The Netherlands is keen to serve as a potential hub for Indian investments into the European Union after Britain’s withdrawal from the bloc and has intensified the process of scouting for investors considering expansion of their operations in Europe.
“By making the Netherlands the hub for their investments in the EU, Indian companies stand to benefit from our favourable location, fast and reliable regulators, accessibility, efficient legal infrastructure to resolve conflicts and our competition policy,” said Jeroen Nijland, Commissioner, Netherlands Foreign Investment Agency (NFIA), in an interaction.
Nijland was recently in India to meet Indian investors who want to establish or expand their operations in the country. “Hopefully we can soon engage at the government level to discuss more ways to invite Indian businesses to set up their operations in the Netherlands,” he said.
The Commissioner said as a major trading partner and the main port of Europe, his country was hit hard by the UK’s decision to withdraw from the EU, but Brexit also offered opportunities.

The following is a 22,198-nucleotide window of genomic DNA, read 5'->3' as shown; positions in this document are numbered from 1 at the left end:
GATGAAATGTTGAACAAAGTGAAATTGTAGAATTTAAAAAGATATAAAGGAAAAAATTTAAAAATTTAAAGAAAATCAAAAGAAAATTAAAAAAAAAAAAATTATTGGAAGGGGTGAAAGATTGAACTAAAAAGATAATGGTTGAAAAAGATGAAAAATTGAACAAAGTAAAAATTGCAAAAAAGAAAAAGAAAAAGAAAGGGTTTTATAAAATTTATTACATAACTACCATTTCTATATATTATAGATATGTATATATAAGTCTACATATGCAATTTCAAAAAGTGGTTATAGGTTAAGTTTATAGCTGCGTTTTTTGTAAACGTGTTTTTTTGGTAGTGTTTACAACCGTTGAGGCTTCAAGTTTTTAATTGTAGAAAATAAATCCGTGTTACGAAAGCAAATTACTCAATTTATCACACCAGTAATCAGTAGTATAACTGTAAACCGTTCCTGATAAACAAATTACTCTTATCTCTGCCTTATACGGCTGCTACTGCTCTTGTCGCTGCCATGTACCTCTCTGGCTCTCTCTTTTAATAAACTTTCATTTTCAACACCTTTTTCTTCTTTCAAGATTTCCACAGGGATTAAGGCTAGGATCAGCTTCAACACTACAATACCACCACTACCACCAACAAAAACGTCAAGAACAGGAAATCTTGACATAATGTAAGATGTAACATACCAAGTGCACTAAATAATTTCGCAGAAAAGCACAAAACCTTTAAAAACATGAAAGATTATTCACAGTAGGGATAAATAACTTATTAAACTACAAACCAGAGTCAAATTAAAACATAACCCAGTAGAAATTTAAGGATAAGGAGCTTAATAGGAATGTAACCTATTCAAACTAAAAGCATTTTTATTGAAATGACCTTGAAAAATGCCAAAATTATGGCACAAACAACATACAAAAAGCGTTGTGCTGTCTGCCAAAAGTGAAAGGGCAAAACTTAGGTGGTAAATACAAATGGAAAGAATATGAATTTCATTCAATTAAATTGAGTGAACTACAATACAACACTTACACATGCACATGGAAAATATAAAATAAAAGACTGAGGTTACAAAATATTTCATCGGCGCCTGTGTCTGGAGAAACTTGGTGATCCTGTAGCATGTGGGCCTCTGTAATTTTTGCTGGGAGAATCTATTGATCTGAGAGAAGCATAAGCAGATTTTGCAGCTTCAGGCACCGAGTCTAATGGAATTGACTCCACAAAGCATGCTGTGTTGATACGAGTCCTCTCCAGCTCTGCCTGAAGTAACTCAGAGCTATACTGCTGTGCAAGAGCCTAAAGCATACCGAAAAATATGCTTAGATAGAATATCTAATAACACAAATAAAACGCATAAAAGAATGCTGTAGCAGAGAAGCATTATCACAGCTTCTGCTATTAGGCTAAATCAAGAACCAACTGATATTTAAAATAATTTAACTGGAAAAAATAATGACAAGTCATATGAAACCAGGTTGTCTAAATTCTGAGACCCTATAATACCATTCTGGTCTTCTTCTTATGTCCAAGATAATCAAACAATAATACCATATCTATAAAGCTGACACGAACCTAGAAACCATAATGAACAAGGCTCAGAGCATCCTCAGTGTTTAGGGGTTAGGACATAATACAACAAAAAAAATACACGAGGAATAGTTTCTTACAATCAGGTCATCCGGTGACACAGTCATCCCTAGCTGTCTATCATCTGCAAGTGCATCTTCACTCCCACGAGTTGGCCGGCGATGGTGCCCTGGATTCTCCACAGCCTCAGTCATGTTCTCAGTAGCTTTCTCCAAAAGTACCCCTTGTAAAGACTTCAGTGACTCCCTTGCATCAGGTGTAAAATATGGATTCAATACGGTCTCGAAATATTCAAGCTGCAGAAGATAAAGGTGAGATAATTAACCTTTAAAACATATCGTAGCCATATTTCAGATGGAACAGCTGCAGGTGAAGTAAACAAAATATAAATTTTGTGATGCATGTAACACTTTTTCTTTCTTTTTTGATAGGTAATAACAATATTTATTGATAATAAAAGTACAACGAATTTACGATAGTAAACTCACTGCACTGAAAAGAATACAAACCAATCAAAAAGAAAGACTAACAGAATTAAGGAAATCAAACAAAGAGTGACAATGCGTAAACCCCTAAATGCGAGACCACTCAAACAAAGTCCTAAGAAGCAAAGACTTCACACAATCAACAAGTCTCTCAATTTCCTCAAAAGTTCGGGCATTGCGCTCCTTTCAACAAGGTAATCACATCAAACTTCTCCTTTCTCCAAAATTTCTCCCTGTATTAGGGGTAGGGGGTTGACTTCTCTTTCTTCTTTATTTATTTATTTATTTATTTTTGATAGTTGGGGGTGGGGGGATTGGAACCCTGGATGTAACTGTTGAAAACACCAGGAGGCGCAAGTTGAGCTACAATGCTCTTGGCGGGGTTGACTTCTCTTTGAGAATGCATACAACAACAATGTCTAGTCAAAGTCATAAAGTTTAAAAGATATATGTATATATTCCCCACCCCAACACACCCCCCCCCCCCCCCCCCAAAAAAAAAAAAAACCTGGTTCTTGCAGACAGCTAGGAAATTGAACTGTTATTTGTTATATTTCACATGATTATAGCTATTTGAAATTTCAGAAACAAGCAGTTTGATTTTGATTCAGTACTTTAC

Nearly 20 per cent of India’s exports enter Europe through the Netherland’s ports, making it India’s ‘Gateway to Europe’, Nijland said.
“Our population is highly educated and has good language skills, we have excellent logistics and infrastructure and our digital connections are among the best in the world. In addition, our business climate is well known internationally, and we have a competitive tax system, which makes the Netherlands attractive hub for Indian companies,” he added.
The Netherlands is emerging as an attractive destination for Indian firms with over 180 Indian companies having set up their European operations in the country.
“Few of the large Indian business portfolios that have been acquired through mergers and acquisitions include Tata Steel (Corus), Serum Institute (Bilthoven Biologicals) and Apollo Tyres (Vredestein). Many more Indian companies are exploring the possibilities for future tie-ups,” the Commissioner said.
The Netherlands was the second largest destination for Foreign Direct Investment by Indian companies, after Singapore, with investments worth $12.8 billion in 2017, Nijland pointed out.
The country hosts the second largest Indian Diaspora (after UK) in Europe and the largest Indian Diaspora community on mainland Europe, totalling around 2,35,000, comprising 35,000 Indians and 2,00,000 Suriname-Hindustani community of Indian origin. The Diaspora forms an important link between the two countries and facilitates people-to-people contacts, he added.